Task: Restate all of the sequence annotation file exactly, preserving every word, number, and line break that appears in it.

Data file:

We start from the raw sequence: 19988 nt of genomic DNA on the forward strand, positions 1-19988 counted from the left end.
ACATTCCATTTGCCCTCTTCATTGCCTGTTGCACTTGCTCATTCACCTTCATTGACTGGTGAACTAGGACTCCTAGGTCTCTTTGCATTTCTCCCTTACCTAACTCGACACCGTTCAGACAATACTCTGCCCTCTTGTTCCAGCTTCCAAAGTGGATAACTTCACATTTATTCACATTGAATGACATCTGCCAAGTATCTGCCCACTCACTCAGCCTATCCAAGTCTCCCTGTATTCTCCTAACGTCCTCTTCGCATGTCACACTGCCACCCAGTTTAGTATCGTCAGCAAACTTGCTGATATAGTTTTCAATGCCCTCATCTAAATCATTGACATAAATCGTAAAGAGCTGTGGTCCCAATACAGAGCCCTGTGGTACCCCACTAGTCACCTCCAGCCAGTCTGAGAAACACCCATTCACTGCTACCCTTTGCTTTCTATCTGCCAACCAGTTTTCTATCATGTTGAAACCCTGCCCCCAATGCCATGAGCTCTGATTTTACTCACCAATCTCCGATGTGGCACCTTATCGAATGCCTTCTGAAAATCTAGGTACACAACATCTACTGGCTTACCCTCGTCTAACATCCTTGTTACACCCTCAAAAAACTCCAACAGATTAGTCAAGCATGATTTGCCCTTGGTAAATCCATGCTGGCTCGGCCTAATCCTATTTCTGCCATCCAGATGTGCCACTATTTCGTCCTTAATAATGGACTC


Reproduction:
We start from the raw sequence: 19988 nt of genomic DNA on the forward strand, positions 1-19988 counted from the left end.
ACATTCCATTTGCCCTCTTCATTGCCTGTTGCACTTGCTCATTCACCTTCATTGACTGGTGAACTAGGACTCCTAGGTCTCTTTGCATTTCTCCCTTACCTAACTCGACACCGTTCAGACAATACTCTGCCCTCTTGTTCCAGCTTCCAAAGTGGATAACTTCACATTTATTCACATTGAATGACATCTGCCAAGTATCTGCCCACTCACTCAGCCTATCCAAGTCTCCCTGTATTCTCCTAACGTCCTCTTCGCATGTCACACTGCCACCCAGTTTAGTATCGTCAGCAAACTTGCTGATATAGTTTTCAATGCCCTCATCTAAATCATTGACATAAATCGTAAAGAGCTGTGGTCCCAATACAGAGCCCTGTGGTACCCCACTAGTCACCTCCAGCCAGTCTGAGAAACACCCATTCACTGCTACCCTTTGCTTTCTATCTGCCAACCAGTTTTCTATCATGTTGAAACCCTGCCCCCAATGCCATGAGCTCTGATTTTACTCACCAATCTCCGATGTGGCACCTTATCGAATGCCTTCTGAAAATCTAGGTACACAACATCTACTGGCTTACCCTCGTCTAACATCCTTGTTACACCCTCAAAAAACTCCAACAGATTAGTCAAGCATGATTTGCCCTTGGTAAATCCATGCTGGCTCGGCCTAATCCTATTTCTGCCATCCAGATGTGCCACTATTTCGTCCTTAATAATGGACTC